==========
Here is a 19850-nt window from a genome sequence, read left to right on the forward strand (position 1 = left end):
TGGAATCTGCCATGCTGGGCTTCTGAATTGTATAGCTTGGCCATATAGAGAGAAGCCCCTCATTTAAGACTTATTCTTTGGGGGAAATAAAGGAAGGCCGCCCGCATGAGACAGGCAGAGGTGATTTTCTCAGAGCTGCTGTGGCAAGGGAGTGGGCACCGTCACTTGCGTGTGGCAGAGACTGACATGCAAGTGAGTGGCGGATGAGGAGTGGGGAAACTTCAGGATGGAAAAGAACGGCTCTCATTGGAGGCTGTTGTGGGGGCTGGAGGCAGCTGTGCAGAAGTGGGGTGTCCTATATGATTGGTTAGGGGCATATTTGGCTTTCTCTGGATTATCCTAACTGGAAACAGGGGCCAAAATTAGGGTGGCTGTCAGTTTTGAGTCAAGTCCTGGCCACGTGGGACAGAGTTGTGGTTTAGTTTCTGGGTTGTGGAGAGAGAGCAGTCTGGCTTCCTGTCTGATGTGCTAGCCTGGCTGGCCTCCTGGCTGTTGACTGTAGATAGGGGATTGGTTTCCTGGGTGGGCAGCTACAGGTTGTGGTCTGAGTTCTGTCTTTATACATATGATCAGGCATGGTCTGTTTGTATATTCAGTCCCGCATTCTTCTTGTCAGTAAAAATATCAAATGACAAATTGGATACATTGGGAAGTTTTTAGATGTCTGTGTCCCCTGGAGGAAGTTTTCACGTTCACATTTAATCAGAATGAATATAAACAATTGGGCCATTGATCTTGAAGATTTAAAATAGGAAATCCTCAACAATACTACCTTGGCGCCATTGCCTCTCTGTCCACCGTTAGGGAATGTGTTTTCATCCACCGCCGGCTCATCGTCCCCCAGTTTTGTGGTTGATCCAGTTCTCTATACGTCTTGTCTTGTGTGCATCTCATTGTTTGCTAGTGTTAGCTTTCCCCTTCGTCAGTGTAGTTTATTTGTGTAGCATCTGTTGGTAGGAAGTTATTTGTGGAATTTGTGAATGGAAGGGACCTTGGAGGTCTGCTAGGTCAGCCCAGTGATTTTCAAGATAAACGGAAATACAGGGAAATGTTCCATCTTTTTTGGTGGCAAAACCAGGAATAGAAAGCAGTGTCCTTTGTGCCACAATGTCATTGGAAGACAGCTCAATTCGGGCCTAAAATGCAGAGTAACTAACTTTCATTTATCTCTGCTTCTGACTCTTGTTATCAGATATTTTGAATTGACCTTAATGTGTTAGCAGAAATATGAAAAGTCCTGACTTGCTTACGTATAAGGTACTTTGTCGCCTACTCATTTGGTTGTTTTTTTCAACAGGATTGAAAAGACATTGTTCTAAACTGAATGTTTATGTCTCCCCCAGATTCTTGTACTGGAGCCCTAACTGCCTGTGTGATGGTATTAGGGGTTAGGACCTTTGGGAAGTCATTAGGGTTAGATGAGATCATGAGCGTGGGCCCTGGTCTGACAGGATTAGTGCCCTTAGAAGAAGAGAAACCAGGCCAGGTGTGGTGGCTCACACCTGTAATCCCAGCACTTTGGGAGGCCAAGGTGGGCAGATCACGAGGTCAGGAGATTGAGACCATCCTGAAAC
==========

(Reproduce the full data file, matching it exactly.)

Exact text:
Here is a 19850-nt window from a genome sequence, read left to right on the forward strand (position 1 = left end):
TGGAATCTGCCATGCTGGGCTTCTGAATTGTATAGCTTGGCCATATAGAGAGAAGCCCCTCATTTAAGACTTATTCTTTGGGGGAAATAAAGGAAGGCCGCCCGCATGAGACAGGCAGAGGTGATTTTCTCAGAGCTGCTGTGGCAAGGGAGTGGGCACCGTCACTTGCGTGTGGCAGAGACTGACATGCAAGTGAGTGGCGGATGAGGAGTGGGGAAACTTCAGGATGGAAAAGAACGGCTCTCATTGGAGGCTGTTGTGGGGGCTGGAGGCAGCTGTGCAGAAGTGGGGTGTCCTATATGATTGGTTAGGGGCATATTTGGCTTTCTCTGGATTATCCTAACTGGAAACAGGGGCCAAAATTAGGGTGGCTGTCAGTTTTGAGTCAAGTCCTGGCCACGTGGGACAGAGTTGTGGTTTAGTTTCTGGGTTGTGGAGAGAGAGCAGTCTGGCTTCCTGTCTGATGTGCTAGCCTGGCTGGCCTCCTGGCTGTTGACTGTAGATAGGGGATTGGTTTCCTGGGTGGGCAGCTACAGGTTGTGGTCTGAGTTCTGTCTTTATACATATGATCAGGCATGGTCTGTTTGTATATTCAGTCCCGCATTCTTCTTGTCAGTAAAAATATCAAATGACAAATTGGATACATTGGGAAGTTTTTAGATGTCTGTGTCCCCTGGAGGAAGTTTTCACGTTCACATTTAATCAGAATGAATATAAACAATTGGGCCATTGATCTTGAAGATTTAAAATAGGAAATCCTCAACAATACTACCTTGGCGCCATTGCCTCTCTGTCCACCGTTAGGGAATGTGTTTTCATCCACCGCCGGCTCATCGTCCCCCAGTTTTGTGGTTGATCCAGTTCTCTATACGTCTTGTCTTGTGTGCATCTCATTGTTTGCTAGTGTTAGCTTTCCCCTTCGTCAGTGTAGTTTATTTGTGTAGCATCTGTTGGTAGGAAGTTATTTGTGGAATTTGTGAATGGAAGGGACCTTGGAGGTCTGCTAGGTCAGCCCAGTGATTTTCAAGATAAACGGAAATACAGGGAAATGTTCCATCTTTTTTGGTGGCAAAACCAGGAATAGAAAGCAGTGTCCTTTGTGCCACAATGTCATTGGAAGACAGCTCAATTCGGGCCTAAAATGCAGAGTAACTAACTTTCATTTATCTCTGCTTCTGACTCTTGTTATCAGATATTTTGAATTGACCTTAATGTGTTAGCAGAAATATGAAAAGTCCTGACTTGCTTACGTATAAGGTACTTTGTCGCCTACTCATTTGGTTGTTTTTTTCAACAGGATTGAAAAGACATTGTTCTAAACTGAATGTTTATGTCTCCCCCAGATTCTTGTACTGGAGCCCTAACTGCCTGTGTGATGGTATTAGGGGTTAGGACCTTTGGGAAGTCATTAGGGTTAGATGAGATCATGAGCGTGGGCCCTGGTCTGACAGGATTAGTGCCCTTAGAAGAAGAGAAACCAGGCCAGGTGTGGTGGCTCACACCTGTAATCCCAGCACTTTGGGAGGCCAAGGTGGGCAGATCACGAGGTCAGGAGATTGAGACCATCCTGAAAC